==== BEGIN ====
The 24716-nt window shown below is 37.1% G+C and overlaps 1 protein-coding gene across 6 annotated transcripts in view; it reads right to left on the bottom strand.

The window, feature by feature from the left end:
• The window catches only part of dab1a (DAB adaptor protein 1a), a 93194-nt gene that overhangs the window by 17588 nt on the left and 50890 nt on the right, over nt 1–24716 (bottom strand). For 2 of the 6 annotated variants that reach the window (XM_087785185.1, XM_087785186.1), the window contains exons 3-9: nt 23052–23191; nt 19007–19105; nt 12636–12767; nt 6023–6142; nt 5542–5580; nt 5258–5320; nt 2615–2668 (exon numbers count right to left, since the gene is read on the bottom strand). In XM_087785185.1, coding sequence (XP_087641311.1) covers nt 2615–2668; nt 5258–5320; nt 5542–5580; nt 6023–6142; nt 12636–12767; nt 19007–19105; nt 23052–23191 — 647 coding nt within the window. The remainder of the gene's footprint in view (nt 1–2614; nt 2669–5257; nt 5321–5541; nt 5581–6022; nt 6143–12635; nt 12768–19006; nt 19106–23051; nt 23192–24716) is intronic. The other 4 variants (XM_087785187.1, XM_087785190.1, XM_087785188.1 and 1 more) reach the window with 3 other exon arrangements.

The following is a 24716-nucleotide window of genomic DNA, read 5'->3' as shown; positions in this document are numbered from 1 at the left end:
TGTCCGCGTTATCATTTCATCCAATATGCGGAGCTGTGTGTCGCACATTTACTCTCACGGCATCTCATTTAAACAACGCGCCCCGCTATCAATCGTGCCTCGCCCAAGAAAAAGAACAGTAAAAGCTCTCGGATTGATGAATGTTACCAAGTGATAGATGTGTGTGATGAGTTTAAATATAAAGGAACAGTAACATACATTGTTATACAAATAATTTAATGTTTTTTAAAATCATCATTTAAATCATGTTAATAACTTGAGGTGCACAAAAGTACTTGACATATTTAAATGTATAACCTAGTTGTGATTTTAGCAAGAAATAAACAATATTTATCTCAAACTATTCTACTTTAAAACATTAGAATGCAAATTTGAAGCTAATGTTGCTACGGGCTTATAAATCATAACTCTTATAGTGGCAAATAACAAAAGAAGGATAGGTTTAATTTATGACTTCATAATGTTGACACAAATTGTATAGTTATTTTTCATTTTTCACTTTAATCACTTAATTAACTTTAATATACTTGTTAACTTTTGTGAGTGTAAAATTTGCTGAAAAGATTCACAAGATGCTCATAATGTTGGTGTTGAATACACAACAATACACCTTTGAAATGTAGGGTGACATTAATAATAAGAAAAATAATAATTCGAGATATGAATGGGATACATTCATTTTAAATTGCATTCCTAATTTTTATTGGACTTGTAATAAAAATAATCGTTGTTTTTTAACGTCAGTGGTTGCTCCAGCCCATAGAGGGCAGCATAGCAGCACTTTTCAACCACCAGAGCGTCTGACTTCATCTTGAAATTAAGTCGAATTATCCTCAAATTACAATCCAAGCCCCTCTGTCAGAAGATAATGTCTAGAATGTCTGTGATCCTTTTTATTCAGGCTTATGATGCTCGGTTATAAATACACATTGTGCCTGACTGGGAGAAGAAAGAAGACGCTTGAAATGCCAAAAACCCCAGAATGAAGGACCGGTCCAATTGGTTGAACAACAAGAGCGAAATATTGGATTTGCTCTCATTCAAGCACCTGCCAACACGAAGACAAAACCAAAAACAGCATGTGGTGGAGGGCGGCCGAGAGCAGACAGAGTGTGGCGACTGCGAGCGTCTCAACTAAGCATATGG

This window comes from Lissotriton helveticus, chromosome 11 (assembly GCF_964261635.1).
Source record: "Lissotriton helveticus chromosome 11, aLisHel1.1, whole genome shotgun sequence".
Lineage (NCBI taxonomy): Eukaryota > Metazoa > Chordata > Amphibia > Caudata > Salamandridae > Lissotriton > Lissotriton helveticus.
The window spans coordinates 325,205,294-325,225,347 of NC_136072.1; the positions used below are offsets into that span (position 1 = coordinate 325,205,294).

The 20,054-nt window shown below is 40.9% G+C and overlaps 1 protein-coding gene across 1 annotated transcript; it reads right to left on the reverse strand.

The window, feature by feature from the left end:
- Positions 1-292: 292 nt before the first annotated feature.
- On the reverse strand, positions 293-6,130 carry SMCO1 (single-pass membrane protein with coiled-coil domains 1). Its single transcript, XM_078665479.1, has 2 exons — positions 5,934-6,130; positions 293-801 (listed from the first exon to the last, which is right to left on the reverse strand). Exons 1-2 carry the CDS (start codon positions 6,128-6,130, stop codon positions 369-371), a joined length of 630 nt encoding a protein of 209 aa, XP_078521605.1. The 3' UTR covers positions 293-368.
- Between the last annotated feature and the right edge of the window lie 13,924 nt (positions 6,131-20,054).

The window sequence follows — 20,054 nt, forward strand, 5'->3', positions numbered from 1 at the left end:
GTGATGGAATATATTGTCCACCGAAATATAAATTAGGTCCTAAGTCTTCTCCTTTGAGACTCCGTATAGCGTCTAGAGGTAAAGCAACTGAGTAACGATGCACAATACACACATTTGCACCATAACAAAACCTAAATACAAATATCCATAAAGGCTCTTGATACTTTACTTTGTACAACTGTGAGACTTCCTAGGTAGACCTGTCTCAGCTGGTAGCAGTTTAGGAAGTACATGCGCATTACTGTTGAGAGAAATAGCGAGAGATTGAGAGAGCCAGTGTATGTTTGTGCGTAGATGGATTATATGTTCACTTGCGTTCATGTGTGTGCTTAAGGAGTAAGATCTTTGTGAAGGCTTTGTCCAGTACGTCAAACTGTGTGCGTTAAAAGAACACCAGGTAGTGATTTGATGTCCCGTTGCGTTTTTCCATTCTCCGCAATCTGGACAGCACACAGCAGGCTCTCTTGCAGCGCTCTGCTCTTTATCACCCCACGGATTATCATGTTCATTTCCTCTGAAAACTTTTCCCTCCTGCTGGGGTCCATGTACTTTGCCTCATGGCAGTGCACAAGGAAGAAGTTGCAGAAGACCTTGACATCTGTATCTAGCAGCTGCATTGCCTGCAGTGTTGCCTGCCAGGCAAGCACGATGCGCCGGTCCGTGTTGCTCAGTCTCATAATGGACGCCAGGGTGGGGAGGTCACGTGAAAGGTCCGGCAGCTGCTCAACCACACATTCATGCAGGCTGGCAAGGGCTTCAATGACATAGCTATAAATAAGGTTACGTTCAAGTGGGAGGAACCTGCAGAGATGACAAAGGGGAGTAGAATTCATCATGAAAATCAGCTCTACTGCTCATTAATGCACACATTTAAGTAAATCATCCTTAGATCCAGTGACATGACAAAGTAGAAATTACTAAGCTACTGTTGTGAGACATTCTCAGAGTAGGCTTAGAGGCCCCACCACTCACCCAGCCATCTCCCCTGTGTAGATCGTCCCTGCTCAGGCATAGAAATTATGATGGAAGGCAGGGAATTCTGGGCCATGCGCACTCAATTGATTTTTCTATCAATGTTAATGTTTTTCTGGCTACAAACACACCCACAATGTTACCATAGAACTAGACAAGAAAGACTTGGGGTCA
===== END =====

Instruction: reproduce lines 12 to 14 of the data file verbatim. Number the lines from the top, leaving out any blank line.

- Positions 1-292: 292 nt before the first annotated feature.
- On the reverse strand, positions 293-6,130 carry SMCO1 (single-pass membrane protein with coiled-coil domains 1). Its single transcript, XM_078665479.1, has 2 exons — positions 5,934-6,130; positions 293-801 (listed from the first exon to the last, which is right to left on the reverse strand). Exons 1-2 carry the CDS (start codon positions 6,128-6,130, stop codon positions 369-371), a joined length of 630 nt encoding a protein of 209 aa, XP_078521605.1. The 3' UTR covers positions 293-368.
- Between the last annotated feature and the right edge of the window lie 13,924 nt (positions 6,131-20,054).